I’ve been working on some pages for the “Sketchbook Project 2013” that are a visual way of digesting my experience as an emigrant from Texas to Italy. Click on the links in the captions below each image to read the essay/story that goes with it and find links connecting the images with poetry.
The inside cover of my Cultural Atlas is covered with Italian shelf-paper. I used it because when I tore up the front cover, I thought that the inside should be stabilized (another embellished error). This paper is still made in this country; a lovely, heavy, egg-cream ground with black, red, dark blue, or green patterns. When I had first moved to Italy, I lived in a rural valley outside Florence; I was trading work for a place to stay with an American-Italian couple. One of the first things Adele asked me to do was strip off the old paper from her kitchen shelves and re-cover them with new paper. It marked one of my first trips into the treasure-palace that is the Italian ‘whatnot’ store. While I was living there I was in the process of a separation that turned into a divorce and a cultural shift that involved re-evaluating the (then) 38 years of my life in Texas.
The poetry/story of this can be found in my Orphan Poetry series; however, later, I also made, from the empty tissue paper ‘books’ that remain after one has used up the thin sheets of gold leaf, a series of impressions of my left hand made with white marble-dust and gum arabic. In these two ‘books’ there is one page and one hand-print for each year of my life with the year written in pencil on the bottom-left and my age on the top-right. They overlap and stick, they are messy (as my life has been) and made of the dust of rocks that were once marine fossils, our common calcite frame.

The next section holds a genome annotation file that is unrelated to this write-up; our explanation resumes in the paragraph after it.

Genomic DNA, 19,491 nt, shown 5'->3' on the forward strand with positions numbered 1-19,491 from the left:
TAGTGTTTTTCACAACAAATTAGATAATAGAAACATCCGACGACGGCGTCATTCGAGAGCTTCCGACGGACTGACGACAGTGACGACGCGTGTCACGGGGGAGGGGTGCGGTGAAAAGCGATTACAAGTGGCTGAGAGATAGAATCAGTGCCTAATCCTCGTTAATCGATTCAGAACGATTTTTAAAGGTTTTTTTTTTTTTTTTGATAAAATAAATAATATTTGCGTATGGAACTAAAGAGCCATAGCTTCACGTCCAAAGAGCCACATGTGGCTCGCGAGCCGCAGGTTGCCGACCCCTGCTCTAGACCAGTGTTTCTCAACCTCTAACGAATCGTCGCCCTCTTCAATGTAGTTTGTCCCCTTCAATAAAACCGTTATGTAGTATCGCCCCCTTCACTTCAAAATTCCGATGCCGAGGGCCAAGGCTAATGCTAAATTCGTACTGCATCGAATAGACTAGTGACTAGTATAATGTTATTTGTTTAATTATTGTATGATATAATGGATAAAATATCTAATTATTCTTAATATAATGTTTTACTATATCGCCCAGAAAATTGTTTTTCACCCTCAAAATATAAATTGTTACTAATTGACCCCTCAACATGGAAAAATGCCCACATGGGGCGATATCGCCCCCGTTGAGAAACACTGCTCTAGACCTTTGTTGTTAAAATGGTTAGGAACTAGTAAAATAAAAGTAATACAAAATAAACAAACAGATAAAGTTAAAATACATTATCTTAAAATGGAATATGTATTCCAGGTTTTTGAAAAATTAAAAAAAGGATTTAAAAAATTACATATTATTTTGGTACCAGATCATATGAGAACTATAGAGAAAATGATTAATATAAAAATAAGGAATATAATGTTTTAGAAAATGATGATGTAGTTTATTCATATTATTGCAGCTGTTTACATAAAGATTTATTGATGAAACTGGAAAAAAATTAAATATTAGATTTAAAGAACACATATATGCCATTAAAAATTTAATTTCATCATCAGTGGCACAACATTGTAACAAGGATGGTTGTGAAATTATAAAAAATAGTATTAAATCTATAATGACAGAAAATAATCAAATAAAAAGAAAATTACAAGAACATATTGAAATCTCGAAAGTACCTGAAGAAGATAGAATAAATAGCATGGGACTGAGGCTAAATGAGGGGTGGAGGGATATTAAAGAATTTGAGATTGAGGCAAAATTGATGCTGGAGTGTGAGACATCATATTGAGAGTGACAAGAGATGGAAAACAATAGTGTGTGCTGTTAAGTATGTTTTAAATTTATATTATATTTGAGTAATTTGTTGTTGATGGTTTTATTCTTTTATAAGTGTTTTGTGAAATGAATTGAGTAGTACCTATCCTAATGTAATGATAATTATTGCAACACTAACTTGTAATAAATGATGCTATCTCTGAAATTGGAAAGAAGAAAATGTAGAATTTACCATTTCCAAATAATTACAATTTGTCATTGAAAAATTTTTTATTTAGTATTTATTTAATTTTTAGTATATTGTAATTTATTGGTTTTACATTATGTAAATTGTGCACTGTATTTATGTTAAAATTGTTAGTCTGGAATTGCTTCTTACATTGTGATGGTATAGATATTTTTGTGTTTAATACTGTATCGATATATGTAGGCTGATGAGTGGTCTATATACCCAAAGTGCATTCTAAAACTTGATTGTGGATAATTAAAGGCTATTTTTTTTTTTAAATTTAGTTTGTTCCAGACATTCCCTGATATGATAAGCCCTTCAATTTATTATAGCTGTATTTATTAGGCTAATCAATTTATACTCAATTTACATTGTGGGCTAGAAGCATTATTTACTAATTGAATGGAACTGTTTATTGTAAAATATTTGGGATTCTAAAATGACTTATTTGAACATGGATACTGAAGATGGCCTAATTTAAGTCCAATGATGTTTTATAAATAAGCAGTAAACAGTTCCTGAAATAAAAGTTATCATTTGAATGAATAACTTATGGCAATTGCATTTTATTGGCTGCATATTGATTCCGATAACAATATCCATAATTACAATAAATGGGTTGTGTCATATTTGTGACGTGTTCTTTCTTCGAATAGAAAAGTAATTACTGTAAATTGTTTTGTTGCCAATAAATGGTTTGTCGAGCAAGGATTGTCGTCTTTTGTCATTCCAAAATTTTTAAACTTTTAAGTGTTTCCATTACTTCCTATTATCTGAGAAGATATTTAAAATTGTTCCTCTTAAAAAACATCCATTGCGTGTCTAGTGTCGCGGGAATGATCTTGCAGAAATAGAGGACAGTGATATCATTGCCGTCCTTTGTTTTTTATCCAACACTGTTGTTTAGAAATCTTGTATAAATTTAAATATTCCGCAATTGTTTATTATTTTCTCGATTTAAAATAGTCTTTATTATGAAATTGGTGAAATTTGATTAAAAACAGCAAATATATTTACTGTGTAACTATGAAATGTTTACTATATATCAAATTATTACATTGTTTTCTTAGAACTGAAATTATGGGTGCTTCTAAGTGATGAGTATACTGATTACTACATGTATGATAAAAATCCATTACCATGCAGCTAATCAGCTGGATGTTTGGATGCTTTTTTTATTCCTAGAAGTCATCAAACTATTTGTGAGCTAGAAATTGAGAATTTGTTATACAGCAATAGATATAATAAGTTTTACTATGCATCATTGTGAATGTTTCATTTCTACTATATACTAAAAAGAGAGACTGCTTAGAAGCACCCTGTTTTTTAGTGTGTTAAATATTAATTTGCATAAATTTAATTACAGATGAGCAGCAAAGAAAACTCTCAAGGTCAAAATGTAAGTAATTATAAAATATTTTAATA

This attempt to make peace between my Texas past and my Italian present is included in the collage on the first page of the Cultural Atlas. The envelope from the gold leaf (delivered from Italy to Texas and then repatriated when I moved here) holds the book. Above the envelope is the word PAX – which speaks to the common Roman/Latin cultural roots between the two places – from the instructions for an IKEA shelving unit – representing a more recent, consumer empire that uses those common roots to try and make clients feel ‘at home’.
I’ve started working on my ‘Sketchbook Project 2013’. I tried once in 2010 (starting late) and couldn’t finish in time. Maybe I’ll make it this year. I chose the theme ‘Atlas’ because I’ve been considering Cultural Atlas as the theme for IPM 2013.
We all come into our adulthood with a series of images, advertising jingles, cartoons, and some language appropriate icons from pre-school coloring pages that helped us learn our alphabet, equivalent to “A is for apple and B is for Ball”.
How the houses were built where we grew up, what form the windows took, the layout and width of the streets and how much of the sky’s expanse could be seen, all form part of an internal cultural atlas that we carry with us. We may remain unaware of how deeply etched these ‘maps’ are until they are challenged by living in a different cultural context.
The image above is a small panel of black steel on which I drew with white gold leaf and rust converter. The image is of the sky, something I love watching change where I live in Northern Italy and also something I miss from my birthplace, Texas. I tore the soft, cardboard cover while trying to insert the rigid panel and then glued the torn bits back together and sewed over them with turquoise thread. Thus, the subtitle of the book, “Embellished Errors” refers both to my way of making art – often so impatient to see the results of an experiment that paper is torn, fingerprints are left where glue and ink have smeared that are then ‘fixed’ by pointing out their presence and letting it become part of the work, sometimes even the focus – and the series of, sometimes painful, decisions that have made the beautiful and densely embellished ‘stuff’ of my life so far.
I hope that my readers will enjoy the upcoming ‘visual poetry’ and that poets interested in submitting poetry for International Poetry Month next January will keep this theme in mind.